Season concludes with banked slalom, overall winners13.03.2017
Narita stuns Suur-Hamari in men’s SB-LL2, while overall World Cup winner Minor avenges World Championships loss.
Gurimu Narita was among the highlights after winning the men’s SB-LL2 race. In his first season, the Japanese newcomer made up for a sixth-place first run to beat Finland’s reigning world champion Matti Suur-Hamari by .29 seconds. The USA’s Mike Shea was able to squeeze into the top three with his fastest time of 42.02.
“I was really surprised,” said Worlds bronze medallist Narita. “Still Matti is really strong. He is so strong, so fast, faster than me. … But I got first place and am very happy.”
“It felt great, let’s be real. Even if she passed me on the end it was still awesome.”
Suur-Hamari’s silver medal was still enough to give him the banked slalom World Cup title. In the overall rankings, he was just 300 points behind US winner Evan Strong.
Already the overall and banked slalom SB-UL World Cup winner entering Monday, the USA’s Mike Minor avenged his loss to France’s Maxime Montaggioni from the 2017 World Championships last month. Minor was in second place after the first run, but the defending World silver medallist managed to lower his time enough to take the win. Italy’s Manuel Pozzerle was third.
“I came out in the first run and put a run down and was sitting in first, and then my buddy from France ended up bumping me down to second,” Minor said. “I was thinking I don’t know how much more I can get. And I juiced it out and was able to drop over a second off my time and come out first. So it was an amazing feeling.”
Despite a fall in the second run and losing his first place position, the Netherlands’ Chris Vos salvaged himself with a final-run time of 44.33 to win the men’s SB-LL1. It was .80 seconds faster than Croatia’s Bruno Bosnjak, who saw his first career podium finish. The USA’s Mike Schultz came in third.
For the Dutch teenager, the victory completed a dominant season, which he added the banked slalom and overall World Cup globes to the two World Championship gold medals he won in February.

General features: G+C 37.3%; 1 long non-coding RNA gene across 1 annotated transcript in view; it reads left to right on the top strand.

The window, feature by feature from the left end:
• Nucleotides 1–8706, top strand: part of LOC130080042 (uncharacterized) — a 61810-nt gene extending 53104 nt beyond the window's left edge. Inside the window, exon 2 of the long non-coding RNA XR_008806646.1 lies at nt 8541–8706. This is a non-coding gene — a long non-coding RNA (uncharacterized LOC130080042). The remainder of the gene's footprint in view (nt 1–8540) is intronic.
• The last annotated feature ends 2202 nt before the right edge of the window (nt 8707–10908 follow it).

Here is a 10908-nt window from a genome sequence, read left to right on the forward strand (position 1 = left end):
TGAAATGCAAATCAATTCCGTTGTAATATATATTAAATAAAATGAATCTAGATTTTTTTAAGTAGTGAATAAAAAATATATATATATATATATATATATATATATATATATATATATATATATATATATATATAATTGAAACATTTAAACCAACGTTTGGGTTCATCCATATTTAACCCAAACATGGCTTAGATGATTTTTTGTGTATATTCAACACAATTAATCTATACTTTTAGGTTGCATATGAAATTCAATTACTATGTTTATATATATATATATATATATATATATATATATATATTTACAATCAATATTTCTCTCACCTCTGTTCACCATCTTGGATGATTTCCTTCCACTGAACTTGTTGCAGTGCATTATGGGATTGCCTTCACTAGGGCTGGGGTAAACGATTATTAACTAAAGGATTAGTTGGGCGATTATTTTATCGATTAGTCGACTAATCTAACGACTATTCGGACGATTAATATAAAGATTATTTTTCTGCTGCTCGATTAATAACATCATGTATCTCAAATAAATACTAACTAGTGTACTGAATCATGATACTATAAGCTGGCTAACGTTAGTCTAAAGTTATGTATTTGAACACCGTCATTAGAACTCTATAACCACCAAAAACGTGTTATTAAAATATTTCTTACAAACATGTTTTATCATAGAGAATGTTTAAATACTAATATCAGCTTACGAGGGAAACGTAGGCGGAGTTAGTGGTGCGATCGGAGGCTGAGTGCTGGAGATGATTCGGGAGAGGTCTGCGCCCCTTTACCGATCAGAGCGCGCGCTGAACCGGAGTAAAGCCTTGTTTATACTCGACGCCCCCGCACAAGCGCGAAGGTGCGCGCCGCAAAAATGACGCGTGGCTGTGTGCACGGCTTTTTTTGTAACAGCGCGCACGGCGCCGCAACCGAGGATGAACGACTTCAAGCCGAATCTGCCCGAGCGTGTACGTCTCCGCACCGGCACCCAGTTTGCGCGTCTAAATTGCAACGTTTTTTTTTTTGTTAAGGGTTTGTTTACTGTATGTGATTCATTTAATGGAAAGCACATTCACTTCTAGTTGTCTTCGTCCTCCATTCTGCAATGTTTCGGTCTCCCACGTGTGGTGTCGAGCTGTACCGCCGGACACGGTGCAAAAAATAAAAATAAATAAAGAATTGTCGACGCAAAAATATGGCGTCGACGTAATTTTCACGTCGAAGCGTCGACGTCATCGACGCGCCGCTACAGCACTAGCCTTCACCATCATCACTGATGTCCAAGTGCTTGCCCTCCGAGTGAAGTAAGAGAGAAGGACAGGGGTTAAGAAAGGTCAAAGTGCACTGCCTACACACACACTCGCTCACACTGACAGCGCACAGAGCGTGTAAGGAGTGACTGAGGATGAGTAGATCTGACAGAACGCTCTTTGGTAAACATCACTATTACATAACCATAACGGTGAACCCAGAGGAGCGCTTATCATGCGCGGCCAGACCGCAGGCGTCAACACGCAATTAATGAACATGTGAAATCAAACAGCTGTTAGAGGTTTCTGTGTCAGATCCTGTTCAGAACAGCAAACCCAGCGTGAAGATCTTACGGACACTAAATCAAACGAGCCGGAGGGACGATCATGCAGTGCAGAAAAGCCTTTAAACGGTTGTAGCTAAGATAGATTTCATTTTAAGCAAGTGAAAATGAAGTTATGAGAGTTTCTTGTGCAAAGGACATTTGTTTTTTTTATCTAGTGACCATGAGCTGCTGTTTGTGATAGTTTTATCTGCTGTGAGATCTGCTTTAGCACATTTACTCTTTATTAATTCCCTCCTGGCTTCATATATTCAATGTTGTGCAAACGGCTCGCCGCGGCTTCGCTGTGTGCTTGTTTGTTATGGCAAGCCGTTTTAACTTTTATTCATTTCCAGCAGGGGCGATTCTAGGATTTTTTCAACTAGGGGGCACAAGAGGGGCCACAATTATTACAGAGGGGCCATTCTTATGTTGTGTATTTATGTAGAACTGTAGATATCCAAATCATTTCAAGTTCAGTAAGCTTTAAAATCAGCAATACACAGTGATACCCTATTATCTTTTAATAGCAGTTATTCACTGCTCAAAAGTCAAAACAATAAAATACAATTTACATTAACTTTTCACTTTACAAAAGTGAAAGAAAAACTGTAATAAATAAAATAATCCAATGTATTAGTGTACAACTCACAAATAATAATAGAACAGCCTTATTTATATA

“It [the fall] put me in a nervous position but I managed to get a better result in the last run and it’s awesome to win here,” the 19-year-old said. “It’s a good feeling toward the Games.”
The USA’s reigning world champion Brenna Huckaby won the women’s SB-LL1 race by nearly two seconds ahead of France’s Cecile Hernandez-Cervellon. Hernandez-Cervellon was still able to hold onto the banked slalom and overall World Cup globes. The USA’s Amy Purdy rounded off the podium on Monday.
“I really liked the course. I thought it was super wide open, which is not what we’re used to,” Huckaby said. “My first run I fell, and so as it started to heat up the course got slower so it was harder to catch up and make up time for that fall but it all worked out.
“I not only walked away with gold but I also walked away with just feeling strong about my riding and just feeling great going into the Games.
“I was not super excited on the snowboard-cross course [on Friday, 10 March] but I love just where we are. It’s so crazy to look around and see green. It’s beautiful and everyone is so friendly here.”
The 21-year-old was also happy that her winning time of 45.58 was faster than world and Paralympic champion Bibian Mentel-Spee – only for a moment.
The Dutch snowboarder showcased her talent producing the fastest women’s time on the course with 45.36 to win the SB-LL2 category.
“Bibian being Bibian sped her time up and beat me by .2, but it was the first time ever in my life that I had ever been that close to her so I’m so excited about that,” Huckaby added. “It felt great, let’s be real. Even if she passed me on the end it was still awesome.”
Australia’s Joany Badenhorst came close to reaching Mentel-Spee’s speed in the second run but left with second place. Dutch rider and overall World Cup and banked slalom title winner Lisa Bunschoten came in third.
“I had to step it up after my second run and I thought I just need to go and do it, and I was really happy,” Mentel-Spee said.